Opening a closed door
A look into the reality of a special education class
November 18, 2018
Room 49, a composition of rooms that quarters several classes that serve the special populations of Texas High. Within its boundaries, a self-contained class, vocational and life skills classes, and speech pathology offices can be found.
For students who have no reason to travel to Room 49, the distinctions between general education and special education may go unnoticed.
“We obviously have to differentiate a little bit more. I don’t do any academic courses, so we do all hands-on tasks in our classroom. A normal general ed teacher is going to be teaching to their subject while mine is all life application,” special education teacher Heather Boutrouss said. “Everything I do in my classroom is differentiated. For everybody, we mold; we modify.”
The content of the instruction is also different.
“We spend a big majority of the morning learning how to write and learning the letters and numbers, just overall, many things people take for granted,” special education teacher Samantha Autrey said.
A general education classroom normally follows this outline: lesson, assignment, quiz, then test. Most of these tasks will be done alone. In a self-contained classroom, most assignments will be completed in groups and incorporate a tangible component.
“Special Education is more hands-on where general ed would be more paper and writing,” Autrey said. “A test is more of an observation. It’s not necessarily gonna be so many questions or a review over this. It’s collected over everyday.”
Due to the students’ distinctive differences, there cannot be a one-size-fits all classroom, but one in which modifications are made for each student in order to best serve them and enhance their take away from the class.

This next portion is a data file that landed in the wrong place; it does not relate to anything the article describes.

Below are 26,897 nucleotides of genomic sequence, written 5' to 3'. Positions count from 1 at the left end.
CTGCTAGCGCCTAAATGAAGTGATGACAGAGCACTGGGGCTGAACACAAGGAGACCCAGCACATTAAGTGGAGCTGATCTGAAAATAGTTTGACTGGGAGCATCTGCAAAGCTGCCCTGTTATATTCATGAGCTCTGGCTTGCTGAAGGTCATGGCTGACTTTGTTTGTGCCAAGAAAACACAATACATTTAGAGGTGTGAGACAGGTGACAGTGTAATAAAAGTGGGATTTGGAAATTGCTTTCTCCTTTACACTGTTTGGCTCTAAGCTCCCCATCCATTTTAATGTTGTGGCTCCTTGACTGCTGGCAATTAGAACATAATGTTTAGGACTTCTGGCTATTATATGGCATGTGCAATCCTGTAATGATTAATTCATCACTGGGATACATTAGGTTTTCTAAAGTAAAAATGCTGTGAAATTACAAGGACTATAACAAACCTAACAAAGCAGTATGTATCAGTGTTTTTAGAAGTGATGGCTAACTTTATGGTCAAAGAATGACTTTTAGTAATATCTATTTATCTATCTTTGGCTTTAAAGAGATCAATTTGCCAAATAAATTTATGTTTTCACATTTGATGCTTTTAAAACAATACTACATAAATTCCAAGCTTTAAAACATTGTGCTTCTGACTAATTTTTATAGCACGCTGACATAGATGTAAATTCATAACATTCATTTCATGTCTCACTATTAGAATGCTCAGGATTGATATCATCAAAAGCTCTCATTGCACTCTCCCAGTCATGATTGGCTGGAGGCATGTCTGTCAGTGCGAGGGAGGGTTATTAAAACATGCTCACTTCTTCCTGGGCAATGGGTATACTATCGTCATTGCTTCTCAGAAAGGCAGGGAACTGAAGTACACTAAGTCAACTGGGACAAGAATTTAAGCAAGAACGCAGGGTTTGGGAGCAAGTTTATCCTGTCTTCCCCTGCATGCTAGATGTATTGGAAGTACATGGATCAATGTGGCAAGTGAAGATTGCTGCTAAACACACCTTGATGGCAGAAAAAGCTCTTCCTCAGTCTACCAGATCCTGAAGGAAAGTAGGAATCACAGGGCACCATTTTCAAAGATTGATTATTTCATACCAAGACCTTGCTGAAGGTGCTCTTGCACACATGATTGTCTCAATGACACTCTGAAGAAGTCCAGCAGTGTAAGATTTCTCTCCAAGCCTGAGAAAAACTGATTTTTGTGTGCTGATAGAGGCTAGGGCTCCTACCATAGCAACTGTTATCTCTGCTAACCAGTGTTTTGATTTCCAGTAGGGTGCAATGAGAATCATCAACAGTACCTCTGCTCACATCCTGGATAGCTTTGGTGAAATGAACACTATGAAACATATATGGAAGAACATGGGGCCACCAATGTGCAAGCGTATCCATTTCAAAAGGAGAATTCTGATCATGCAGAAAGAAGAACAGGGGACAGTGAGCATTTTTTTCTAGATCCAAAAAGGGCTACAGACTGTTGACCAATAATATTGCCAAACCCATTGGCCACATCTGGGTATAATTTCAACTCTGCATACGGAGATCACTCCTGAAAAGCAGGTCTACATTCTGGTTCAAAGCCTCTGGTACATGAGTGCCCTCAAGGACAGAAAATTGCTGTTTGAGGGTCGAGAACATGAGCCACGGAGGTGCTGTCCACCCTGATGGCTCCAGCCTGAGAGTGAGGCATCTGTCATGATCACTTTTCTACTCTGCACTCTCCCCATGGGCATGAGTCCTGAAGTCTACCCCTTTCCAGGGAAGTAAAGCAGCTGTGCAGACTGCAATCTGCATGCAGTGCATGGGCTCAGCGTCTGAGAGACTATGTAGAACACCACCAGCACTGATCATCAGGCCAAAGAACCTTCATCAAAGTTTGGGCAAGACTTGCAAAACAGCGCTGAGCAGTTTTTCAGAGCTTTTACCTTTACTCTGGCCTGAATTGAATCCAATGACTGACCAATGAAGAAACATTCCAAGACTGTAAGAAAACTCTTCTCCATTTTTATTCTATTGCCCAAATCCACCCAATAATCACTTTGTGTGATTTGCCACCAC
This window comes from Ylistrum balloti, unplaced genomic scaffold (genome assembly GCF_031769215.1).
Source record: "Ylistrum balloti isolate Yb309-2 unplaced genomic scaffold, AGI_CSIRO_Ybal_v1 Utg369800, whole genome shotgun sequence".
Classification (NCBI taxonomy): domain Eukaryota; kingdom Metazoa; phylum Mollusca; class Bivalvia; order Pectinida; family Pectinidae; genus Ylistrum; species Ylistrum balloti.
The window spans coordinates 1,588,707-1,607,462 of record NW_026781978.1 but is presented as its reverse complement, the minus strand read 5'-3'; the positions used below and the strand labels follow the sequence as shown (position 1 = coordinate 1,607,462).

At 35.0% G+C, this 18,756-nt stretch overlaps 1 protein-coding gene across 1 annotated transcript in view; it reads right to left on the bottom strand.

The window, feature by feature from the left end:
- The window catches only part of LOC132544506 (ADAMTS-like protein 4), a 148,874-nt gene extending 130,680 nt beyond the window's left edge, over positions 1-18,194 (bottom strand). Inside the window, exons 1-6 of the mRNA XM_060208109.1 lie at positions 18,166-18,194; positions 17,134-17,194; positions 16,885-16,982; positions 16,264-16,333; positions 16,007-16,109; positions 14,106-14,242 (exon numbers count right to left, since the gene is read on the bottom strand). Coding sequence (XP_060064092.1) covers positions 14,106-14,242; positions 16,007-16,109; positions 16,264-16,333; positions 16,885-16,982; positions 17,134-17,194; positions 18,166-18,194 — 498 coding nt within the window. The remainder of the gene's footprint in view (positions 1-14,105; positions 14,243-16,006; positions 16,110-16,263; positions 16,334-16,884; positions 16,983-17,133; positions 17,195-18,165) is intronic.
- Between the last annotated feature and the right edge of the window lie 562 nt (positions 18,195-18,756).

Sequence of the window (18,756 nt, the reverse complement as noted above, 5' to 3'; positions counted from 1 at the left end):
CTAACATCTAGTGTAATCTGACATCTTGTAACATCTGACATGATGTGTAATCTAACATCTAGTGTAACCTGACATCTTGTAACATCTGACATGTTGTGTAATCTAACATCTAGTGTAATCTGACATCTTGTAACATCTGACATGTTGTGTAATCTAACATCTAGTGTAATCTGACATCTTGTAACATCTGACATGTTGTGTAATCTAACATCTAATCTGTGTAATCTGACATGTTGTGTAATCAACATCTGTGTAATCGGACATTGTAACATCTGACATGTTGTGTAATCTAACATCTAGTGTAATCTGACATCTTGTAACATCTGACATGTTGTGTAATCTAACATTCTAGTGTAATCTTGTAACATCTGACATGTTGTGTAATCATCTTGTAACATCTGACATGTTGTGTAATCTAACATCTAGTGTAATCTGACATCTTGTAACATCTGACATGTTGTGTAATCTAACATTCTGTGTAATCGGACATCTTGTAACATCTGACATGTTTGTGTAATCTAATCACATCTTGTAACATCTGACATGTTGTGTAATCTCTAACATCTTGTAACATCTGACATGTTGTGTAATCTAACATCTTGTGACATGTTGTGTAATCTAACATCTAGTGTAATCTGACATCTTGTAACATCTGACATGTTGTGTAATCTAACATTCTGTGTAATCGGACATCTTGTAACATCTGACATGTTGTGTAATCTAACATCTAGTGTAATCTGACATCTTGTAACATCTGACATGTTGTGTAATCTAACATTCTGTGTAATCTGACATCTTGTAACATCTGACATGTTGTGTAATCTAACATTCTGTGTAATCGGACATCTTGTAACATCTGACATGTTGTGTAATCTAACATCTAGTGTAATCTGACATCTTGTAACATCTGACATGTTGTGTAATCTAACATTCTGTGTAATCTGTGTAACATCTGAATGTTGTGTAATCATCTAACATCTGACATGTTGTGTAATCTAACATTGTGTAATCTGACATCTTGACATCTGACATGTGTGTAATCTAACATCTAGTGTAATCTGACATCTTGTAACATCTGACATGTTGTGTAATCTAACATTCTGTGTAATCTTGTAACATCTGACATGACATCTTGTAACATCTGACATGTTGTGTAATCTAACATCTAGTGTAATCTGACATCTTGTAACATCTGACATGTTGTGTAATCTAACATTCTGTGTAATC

“Every student has different accommodations in my classroom. It could be anything like popsicle sticks on pages because one is paralyzed on one side, so he can turn a book page. It can be enlarged [text] because of a vision disability,” Autrey said. “It can be sensory issues where they can’t work with certain textures, so you have to change it completely. It just depends on every single student. Everyone is accommodated differently.”
The role of a special education teacher is more complex than that of a general education teacher because they are responsible for more than just instruction and examination.
“You’re not just a teacher. You’re more of a caregiver, too,” Autrey said. “Where other students rely on the nurse, we are also that person.”
The overall goal for most teachers is to prepare their students to go to college or directly join the workforce, but this does not apply to the students of Boutrouss or Autrey. In terms of Room 49 students, their aspirations seem simple but are, in fact, just as formidable.
“Our long-term goal is to be able to have these students able to cook for themselves using a microwave, understand how to clean, how to wash dishes, how to wash clothes, just those application skills,” Boutrouss said. “For me, it’s just getting them ready for life. Being able to teach a student to function in the world and be successful is my biggest goal for my students”
Despite their differences, the students of Room 49 are still part of the school’s student population before they are a part of special populations, and that needs to be emphasized when they’re outside the classroom.
“If you see us in the hallway, stop and say hi. My guys love to talk to people. They love to meet new people, say hi, and give high fives. Don’t be afraid of that. It’s a good interaction,” Bouttrouss said. “It’s so important for our students to have that interaction because they are going out into society and have to understand how to function with people in a regular setting. Don’t be afraid of that interaction. Embrace it.”